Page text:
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Senate investigation of Hurricane Katrina says FEMA should be disbanded

Published: Wednesday April 26, 2006

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A bipartisan Senate report investigating Hurricane Katrina will assert that FEMA is so flawed and beyond repair that it should be disbanded, RAW STORY has learned.

According to a story set for tomorrow's New York Times, "The report, which is scheduled to be released on Thursday, says that the effort by Homeland Security Secretary Michael Chertoff to 'retool' FEMA will not work."

Officials for Homeland Security tell the Times that they're "not impressed" with what they've heard about the report.

The Associated Press obtained a copy of the cover letter of the report; their story can be found here.

From AP:


The U.S. is unprepared for a disaster of Hurricane Katrina's scale, according to a Senate inquiry that lawmakers said Wednesday took a critical look at failures in responding to the storm.

The final report is "fair and tough, and it charts a course to strengthen our nation's emergency preparedness at all levels," leaders of the Senate Homeland Security and Governmental Affairs Committee wrote their colleagues.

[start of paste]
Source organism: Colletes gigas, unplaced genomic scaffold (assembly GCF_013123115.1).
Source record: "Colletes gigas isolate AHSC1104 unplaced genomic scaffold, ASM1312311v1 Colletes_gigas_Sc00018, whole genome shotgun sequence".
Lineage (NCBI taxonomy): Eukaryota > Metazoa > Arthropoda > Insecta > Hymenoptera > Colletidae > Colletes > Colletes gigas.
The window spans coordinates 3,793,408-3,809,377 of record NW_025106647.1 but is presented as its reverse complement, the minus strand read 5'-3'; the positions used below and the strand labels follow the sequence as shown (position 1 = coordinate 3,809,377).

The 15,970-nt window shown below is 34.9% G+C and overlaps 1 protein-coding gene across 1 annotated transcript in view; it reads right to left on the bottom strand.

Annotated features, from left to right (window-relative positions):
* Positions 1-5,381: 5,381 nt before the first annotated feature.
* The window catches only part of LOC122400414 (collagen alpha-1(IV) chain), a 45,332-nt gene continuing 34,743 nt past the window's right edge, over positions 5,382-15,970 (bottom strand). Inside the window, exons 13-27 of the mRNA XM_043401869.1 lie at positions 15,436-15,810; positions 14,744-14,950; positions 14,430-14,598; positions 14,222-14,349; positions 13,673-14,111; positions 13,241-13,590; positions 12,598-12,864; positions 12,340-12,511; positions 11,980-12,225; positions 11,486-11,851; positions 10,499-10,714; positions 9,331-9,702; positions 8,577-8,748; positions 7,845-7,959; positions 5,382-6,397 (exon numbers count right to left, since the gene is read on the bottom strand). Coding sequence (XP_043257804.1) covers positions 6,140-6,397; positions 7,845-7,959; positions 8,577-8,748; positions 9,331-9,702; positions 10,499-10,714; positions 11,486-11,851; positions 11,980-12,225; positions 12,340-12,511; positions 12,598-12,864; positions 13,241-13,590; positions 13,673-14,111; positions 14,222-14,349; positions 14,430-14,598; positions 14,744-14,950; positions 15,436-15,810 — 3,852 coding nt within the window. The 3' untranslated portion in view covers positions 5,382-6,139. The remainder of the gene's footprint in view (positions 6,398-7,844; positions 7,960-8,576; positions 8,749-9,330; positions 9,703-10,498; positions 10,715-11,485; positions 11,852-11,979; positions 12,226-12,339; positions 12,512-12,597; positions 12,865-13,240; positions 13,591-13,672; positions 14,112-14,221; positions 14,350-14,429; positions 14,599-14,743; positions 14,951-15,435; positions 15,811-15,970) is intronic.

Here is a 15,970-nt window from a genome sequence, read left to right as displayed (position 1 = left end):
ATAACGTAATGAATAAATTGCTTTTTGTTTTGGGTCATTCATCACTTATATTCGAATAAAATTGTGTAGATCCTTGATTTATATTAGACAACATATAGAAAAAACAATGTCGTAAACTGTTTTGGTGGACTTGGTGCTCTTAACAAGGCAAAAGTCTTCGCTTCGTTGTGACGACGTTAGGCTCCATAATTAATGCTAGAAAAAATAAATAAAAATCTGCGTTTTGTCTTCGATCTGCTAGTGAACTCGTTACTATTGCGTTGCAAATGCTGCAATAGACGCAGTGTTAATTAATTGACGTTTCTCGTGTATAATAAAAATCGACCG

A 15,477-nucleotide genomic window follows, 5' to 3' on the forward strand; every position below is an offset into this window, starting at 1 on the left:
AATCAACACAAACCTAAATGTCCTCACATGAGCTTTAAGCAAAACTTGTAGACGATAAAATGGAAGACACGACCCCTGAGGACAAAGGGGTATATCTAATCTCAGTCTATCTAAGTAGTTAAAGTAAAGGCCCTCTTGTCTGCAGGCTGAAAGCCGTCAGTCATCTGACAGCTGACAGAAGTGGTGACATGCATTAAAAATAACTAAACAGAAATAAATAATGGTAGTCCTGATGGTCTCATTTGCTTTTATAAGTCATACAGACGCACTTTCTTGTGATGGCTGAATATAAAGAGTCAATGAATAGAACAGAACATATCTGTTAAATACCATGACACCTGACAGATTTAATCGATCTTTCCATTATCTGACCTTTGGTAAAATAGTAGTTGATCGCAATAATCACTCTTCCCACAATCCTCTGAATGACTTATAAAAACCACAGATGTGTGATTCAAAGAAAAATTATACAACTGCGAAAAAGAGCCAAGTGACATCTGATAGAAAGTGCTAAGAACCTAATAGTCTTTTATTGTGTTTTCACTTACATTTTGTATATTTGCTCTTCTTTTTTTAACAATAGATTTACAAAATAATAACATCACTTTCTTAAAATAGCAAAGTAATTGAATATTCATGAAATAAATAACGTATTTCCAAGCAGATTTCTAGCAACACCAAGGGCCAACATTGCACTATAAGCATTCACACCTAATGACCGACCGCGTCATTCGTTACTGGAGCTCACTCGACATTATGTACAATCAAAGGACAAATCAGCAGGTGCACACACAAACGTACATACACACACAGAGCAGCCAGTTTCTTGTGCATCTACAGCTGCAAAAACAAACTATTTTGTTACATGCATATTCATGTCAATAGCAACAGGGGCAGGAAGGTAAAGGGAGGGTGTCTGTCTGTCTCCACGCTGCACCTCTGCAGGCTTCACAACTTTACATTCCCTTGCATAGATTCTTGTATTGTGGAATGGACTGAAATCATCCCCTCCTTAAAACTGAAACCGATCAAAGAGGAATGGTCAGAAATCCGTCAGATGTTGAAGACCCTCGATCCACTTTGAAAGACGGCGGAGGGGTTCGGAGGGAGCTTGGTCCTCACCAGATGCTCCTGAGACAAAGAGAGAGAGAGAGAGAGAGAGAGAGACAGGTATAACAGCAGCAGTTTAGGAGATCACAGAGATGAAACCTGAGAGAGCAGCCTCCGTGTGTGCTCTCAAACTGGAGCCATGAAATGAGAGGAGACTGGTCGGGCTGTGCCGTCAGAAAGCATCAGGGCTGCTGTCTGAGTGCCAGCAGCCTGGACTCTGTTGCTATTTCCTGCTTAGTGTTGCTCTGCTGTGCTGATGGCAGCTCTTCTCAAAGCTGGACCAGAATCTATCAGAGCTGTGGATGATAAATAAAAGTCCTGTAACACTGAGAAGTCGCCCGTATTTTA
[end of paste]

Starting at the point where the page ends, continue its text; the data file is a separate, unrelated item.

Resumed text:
The Associated Press on Wednesday obtained a copy of the letter written by the committee's head, GOP Sen. Susan Collins of Maine, and the top Democrat, Sen. Joseph Lieberman of Connecticut. The report's title is "Hurricane Katrina: A Nation Still Unprepared."


Excerpts from New York Times article:


The Federal Emergency Management Agency was so fundamentally dysfunctional during Hurricane Katrina that Congress should abolish it and create a new disaster response agency from scratch, a draft bipartisan Senate report has concluded.

The new agency, which would still be part of the Department of Homeland Security, should be more powerful, with additional components that would give it a budget twice as big as FEMA's, the report recommends.


The report also has not yet been shared with the Bush administration. But officials at Homeland Security said that from what they have already heard, they were not impressed.

"It is time to stop rearranging organization charts and start focusing on how governments at all levels are preparing for the fast-approaching storm season," said Russ Knocke, the department press secretary.